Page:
So I’ve had to scale back and I am training for the “metric century” which is 100K, or 62 miles. This means that on Saturday morning training rides I do the shorter of the two rides while others tackle more significant challenges and enjoy the satisfaction of meeting big goals. I don’t know how to say this without sounding like a total elitist jerk, but it is much harder for me to train for a 62 mile ride than a 100 mile ride. I like big goals. I like to test myself. I like to accomplish things, like that like that super pumped woman in the TNT promo image. This wasn’t my plan.

I’m pretty sure Robin would have some things to say about this. She may get a chuckle out of it in fact. She’d probably say something like “Well, it’s not about you anyway.” When she said stuff like that it stung at first, but I knew she loved me and I needed to hear it. And she wasn’t my mom, so I listened.

Now when people who are doing something charitable say “It’s not about me, it’s about the kids/poor/Jesus, etc.” it kind of makes my skin crawl. I’m suspicious of people who say that so easily, as if it’s no problem to just live life selflessly. The fact is, it is a problem. Well, I don’t know about YOU, but for me it is. So I don’t know if I can say “It’s not about me.” It kind of still is I think. But I guess I’m being forced to let go of some things…to slow down on my bike and focus on the relationships that are developing with TNT folks who are much wiser than me, who I can learn from. I’m being forced to ride, not in order to show off or get in better shape or meet some big goal, but for something larger than myself.  This is making more space for me to think about people who bear anxiety about their counts every day, who are missing out on a quality of life that I take for granted, who hold their life with a much looser grasp than most of us.

So I’m not crazy about this post. I’m worried it sounds moralistic. But writing about it is helpful (don’t ask me why I have to write it out for an audience, that’s a whole other issue/blog post). And just so you know, some people have been asking for more posts. So what do ya know, it’s not about me after all 😉

Excuse me, are you on a first date?

dating cartoonI’m stewing on something more significant but that may take a while to lay out in blog form. So, for now, my top five date quotes. And if you are thinking “It seems like these are taken out of context.” Well, of course they are! That is what makes them funny, duh…

So here goes:

#5 Any time I see someone with a soul patch I think to myself, ‘He has nothing to contribute to the world.’ This date didn’t last long. For starters, the planned-upon coffee shop was closed. So his choice from that point? Bruegger’s. You want a date to start off poorly? Just go to Bruegger’s for some total lack of atmosphere. Anyway, this was something the dude said, shortly after saying, “I don’t go on dates with teachers. They aren’t on the same level of thinking.”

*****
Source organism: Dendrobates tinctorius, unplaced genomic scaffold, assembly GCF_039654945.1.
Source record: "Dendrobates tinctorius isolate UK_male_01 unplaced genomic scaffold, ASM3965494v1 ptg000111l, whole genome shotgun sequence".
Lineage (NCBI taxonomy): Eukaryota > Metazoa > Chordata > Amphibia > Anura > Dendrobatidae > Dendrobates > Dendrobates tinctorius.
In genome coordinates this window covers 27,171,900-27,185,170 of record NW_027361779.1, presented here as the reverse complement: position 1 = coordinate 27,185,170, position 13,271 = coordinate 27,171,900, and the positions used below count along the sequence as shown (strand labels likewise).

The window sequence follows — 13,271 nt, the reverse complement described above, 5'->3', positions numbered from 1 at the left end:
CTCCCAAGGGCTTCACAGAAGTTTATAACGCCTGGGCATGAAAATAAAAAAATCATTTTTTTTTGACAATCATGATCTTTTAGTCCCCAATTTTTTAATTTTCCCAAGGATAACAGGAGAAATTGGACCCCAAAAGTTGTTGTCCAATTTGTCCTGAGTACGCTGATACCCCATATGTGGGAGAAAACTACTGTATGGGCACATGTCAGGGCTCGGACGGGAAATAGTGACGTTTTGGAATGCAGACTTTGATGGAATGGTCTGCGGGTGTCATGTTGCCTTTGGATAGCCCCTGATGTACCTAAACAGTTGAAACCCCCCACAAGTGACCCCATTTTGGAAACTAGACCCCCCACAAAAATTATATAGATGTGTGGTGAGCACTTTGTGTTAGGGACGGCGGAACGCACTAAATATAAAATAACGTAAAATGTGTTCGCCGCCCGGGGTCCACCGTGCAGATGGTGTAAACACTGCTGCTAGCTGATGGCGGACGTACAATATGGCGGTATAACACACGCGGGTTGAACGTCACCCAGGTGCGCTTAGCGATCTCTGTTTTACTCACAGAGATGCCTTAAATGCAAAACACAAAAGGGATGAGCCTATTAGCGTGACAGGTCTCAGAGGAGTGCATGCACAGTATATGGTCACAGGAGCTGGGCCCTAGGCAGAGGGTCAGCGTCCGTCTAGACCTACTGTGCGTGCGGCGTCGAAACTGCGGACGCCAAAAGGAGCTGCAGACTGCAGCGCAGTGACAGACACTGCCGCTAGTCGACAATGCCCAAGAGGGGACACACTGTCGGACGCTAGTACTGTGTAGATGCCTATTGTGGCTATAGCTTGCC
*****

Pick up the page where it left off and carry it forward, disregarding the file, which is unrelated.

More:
#4 Have you ever been in love? This might be ok to ask on a fifth date. But a first? No siree. Sorry. Too much, too soon. Hold yer horses. Let’s talk about TV shows or something.

#3 Have you been to that museum with the body parts? Enough said.

#2 Excuse me, are you on a first date? Yep, you guessed it, I was. Note to self: don’t go on a first date to Folger Theater for standing room only tickets, because you will have to wait for a long time in a very quiet waiting area where everyone can hear your awkward Q & A. At least the play was good, but please, lady, keep your thoughts to yourself and stay outta my bizness.

#1 Will you help me with my rap video? I am not lying. And, I can’t believe I am admitting this, but, yes, I did help him with his rap video. In an extremely crowded market. Near my house. Where the chances of seeing someone I know were very high. This quote really deserves a blog post all to itself. So I will leave you hanging until then.

Dating is often un-fun. It is sometimes painful. But, it is always an adventure! (At least, that’s what I tell myself after a terrible, horrible, no good, very bad date.) Do you have a quote to share? I would love to hear!

Ode To Jenny

So I’m a late bloomer. First pedi? Probably 33 (maaybe earlier, but only because I was in a wedding). First eyebrow wax? Mmm…34 or so. First pair of shoes that are not black, brown, or tan? Around 36. First massage? Last year.